It was hardly a bow that Gwendolen gave — rather, it was the slightest forward sweep of the head away from the physiognomy that inclined itself towards her, and she immediately moved towards her seat, saying, ‘I want to put on my burnous.’ No sooner had she reached it, than Mr. Lush was there, and had the burnous in his hand: to annoy this supercilious young lady, he would incur the offence of forestalling Grandcourt; and, holding up the garment close to Gwendolen, he said, ‘Pray, permit me?’ But she, wheeling away from him as if he had been a muddy hound, glided on to the ottoman, saying, ‘No, thank you.’
marplot (p. 416)
‘But what is the use of my taking the vows and settling everything as it should be, if that marplot Hans comes and upsets it all?’ [hurray! -d.]
fat (p. 464)
‘It’s a great bore being dragged about in this way, and no cigar,’ said Grandcourt.

‘I thought you would like it.’

‘Like it? — one eternal chatter. And encouraging those ugly girls — inviting one to meet such monsters. How that fat Deronda can bear looking at her —’

‘Why do you call him a fat? Do you object to him so much?’

‘Object? no. What do I care about his being a fat? It’s of no consequence to me. I’ll invite him to Diplow again if you like.

caliginosity (p. 512)
‘I am not going to say anything to her unless I felt sure of the answer. I dare not ask the oracles: I prefer a cheerful caliginosity, as Sir Thomas Browne might say.
gawky (p. 647)
‘Nothing makes a woman more of a gawky than looking out after people and showing tempers in public. A woman ought to have fine manners. Else it’s intolerable to appear with her.’

Gwendolen made the expected application, and she was not without alarm at the notion of being a gawky.

stive (p. 747)
‘I shall go out in a boat, as I used to do, and manage it myself. One can get rid of a few hours every day in that way, instead of stiving in a damnable hotel.’

More Latin

Wednesday, October 8th, 2003

And in the acquisitions department, I’ve taken some of my bloggercon overtime, which I had strictly earmarked for moving expenses, and misappropriated a chunk of it towards some Latin books.

Allen & Greenough
19c grammar. Updated several times, most recently a year or two ago. Pretty standard for classicists, seemingly — often cited.
Smith’s English-Latin Dictionary
Reprinted by the good folks at Bolchazy-Carducci, from the 1870 edition. For when I want to make snarky little asides lingua latina.
Woodcock’s Syntax
A pleasurable foray into syntax. My medieval prof. kept talking about how awesome Woodcock is. So I’m all, hmm, maybe Woodcock is the thing for me! And sure enough, I am definitely a Woodcock fan so far. If I finish it it’ll be the second book of this sort I’ve read, after “The Latin Sexual Vocabulary”.

Semester so far

Wednesday, October 8th, 2003

Sometime in the past week or so, a transition happened. I now feel like I can read Latin, more or less. I think it was a matter of having a few homework assignments in a row where I could figure out most of what was being said without a dictionary or recourse to grammar clues. I’m pretty psyched, because I’ve already taken two semesters and wasn’t particularly able to read — I was getting worried.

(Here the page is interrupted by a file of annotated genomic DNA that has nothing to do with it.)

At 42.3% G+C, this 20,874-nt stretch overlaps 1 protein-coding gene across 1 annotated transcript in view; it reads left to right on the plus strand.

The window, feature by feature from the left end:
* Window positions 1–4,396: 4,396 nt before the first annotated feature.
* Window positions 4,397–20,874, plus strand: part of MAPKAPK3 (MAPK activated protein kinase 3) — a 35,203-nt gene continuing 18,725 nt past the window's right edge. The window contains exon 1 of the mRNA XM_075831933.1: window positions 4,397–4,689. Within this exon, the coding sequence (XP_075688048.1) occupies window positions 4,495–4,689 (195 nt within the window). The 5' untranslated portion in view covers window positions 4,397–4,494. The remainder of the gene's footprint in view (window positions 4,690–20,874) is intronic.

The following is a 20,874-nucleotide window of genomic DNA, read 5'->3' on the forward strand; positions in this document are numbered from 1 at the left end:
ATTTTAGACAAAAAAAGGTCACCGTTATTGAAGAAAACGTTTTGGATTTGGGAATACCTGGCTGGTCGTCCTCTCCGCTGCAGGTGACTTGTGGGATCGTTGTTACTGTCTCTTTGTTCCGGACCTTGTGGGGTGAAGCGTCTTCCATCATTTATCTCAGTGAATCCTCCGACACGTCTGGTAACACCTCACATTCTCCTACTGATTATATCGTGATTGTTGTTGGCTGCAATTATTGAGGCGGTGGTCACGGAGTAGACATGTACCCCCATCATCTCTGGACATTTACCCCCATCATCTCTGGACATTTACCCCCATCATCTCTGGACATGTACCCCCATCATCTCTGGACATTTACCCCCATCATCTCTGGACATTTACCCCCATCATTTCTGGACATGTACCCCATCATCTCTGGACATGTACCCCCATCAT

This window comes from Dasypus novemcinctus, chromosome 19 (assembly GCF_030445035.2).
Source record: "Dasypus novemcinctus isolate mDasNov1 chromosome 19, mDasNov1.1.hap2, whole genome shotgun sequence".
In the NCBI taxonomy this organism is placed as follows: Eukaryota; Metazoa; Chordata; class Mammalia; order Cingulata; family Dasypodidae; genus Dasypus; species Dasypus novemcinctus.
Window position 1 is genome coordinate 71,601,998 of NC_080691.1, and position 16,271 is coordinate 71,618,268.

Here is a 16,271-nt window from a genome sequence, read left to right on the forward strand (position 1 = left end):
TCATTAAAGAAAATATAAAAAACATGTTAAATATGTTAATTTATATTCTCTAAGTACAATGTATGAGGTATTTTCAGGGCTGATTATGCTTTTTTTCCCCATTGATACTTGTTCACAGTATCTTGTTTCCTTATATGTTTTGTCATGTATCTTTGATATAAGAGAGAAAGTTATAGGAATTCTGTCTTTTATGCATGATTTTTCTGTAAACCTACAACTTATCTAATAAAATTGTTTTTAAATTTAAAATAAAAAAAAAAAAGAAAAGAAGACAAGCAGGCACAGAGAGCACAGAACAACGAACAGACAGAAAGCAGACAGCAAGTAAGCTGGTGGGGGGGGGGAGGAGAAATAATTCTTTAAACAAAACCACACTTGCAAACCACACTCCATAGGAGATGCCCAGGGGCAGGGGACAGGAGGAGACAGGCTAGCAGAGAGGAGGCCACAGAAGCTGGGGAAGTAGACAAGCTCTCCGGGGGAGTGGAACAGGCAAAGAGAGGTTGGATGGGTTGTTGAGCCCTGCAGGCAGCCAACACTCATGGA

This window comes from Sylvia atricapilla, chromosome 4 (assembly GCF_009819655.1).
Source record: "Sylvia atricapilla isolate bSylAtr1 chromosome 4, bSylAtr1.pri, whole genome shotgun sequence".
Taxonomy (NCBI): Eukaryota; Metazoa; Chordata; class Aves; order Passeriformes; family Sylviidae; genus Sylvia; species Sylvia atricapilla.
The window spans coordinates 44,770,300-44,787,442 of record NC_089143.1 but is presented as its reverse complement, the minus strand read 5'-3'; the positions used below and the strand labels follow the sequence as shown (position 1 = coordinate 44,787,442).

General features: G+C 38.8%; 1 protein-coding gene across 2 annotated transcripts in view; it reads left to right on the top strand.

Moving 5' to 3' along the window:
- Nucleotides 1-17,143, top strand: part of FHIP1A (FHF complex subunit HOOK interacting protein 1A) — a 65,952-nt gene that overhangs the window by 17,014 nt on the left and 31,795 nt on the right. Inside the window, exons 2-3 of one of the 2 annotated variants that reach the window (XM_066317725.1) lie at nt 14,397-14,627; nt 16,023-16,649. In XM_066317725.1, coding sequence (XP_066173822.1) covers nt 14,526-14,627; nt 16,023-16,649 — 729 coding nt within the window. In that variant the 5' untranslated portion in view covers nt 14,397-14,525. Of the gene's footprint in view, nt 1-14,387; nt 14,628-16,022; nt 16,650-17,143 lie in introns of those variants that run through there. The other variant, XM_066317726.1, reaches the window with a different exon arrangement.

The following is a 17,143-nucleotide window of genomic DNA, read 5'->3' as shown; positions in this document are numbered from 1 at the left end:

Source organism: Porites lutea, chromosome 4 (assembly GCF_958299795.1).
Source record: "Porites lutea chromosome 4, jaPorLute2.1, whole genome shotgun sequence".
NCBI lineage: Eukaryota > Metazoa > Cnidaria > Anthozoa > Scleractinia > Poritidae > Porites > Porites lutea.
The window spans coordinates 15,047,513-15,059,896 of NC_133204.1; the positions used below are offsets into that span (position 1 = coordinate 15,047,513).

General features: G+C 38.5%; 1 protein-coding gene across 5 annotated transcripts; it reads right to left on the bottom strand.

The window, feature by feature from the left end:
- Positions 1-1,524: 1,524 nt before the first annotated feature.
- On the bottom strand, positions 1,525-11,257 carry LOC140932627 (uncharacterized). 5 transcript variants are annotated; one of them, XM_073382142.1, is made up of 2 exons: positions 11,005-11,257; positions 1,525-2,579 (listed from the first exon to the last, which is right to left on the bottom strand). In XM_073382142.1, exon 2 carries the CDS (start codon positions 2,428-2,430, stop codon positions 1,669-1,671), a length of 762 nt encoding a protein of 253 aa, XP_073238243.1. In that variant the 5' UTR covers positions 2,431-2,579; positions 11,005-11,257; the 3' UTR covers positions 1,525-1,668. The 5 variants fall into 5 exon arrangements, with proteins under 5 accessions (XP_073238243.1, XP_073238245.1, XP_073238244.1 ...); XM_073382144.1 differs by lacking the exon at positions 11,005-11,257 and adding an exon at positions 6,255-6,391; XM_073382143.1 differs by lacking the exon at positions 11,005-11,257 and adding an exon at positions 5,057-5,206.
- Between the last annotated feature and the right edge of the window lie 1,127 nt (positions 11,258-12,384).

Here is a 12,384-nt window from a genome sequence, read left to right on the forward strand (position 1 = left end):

I don’t know exactly where this will go. Apart from Ovid, I haven’t fallen in love with any Latin authors. Some of the medieval authors we’re reading are appallingly tedious, like John Scottus Erigeunus (John the Irishman from Ireland). “Quod si aliqua eum [sc. deum] causa compelleret ad faciendum, ea merito maior meliorque eo crederetur; ac per hoc ipsa, non ipse, summa omnium causa desuque coleretur.” [If something could whup God it’d be God. -d.]

Oh snap! You tell ’em, John! Definitiones tuas pugionibus similes e vagina educ!

There are some divinity students in the class, who got wonderfully hot and bothered about all this double predestination stuff. Me, I can live without the philosophy; I want stories about unicorns and shit.

I guess I should read more Ovid when I get a chance.

O Tempora!

Wednesday, October 8th, 2003

A bit of Big Lebowski with my morning coffee. Comedy Central cut not only the swears, but the Jesus in his entirety. Poor John Turturro!

Oh and Schwarzenegger won. Why not the clown? If you’re tired of politicians you see as fungible, the clown can seem refreshing.

The first conversation I heard this morning was someone recounting a joke from “Judge Dredd”. The punchline being that A.S. is president in the future.

O Mores!

Law Perfesser Talk

Tuesday, October 7th, 2003

Law profs seem to be into the word “fungible”. I first heard it used aloud by one here about a year ago. I have a vivid visual memory of where I was – holy shit! someone said that out loud! y’all folks is fancy here! better look that one up!

I was chitchatting with another professor just now as I finished fixing her computer (hello Welchia my old friend). She told me she’s been using the machine in class for the first time this year; powerpoint presentations and whatnot. I asked her how the kids were liking it — she said they liked it, but she was a bit put off by their eyes being glued to the screen. That it felt like they weren’t paying attention to her anymore. “I could take my shirt off and nobody would notice! It makes me feel kind of fungible.”

Maybe they pick it up in contract law or something? Ah, OED sez it “belongs to Civil Law and to the general theory of Jurisprudence”.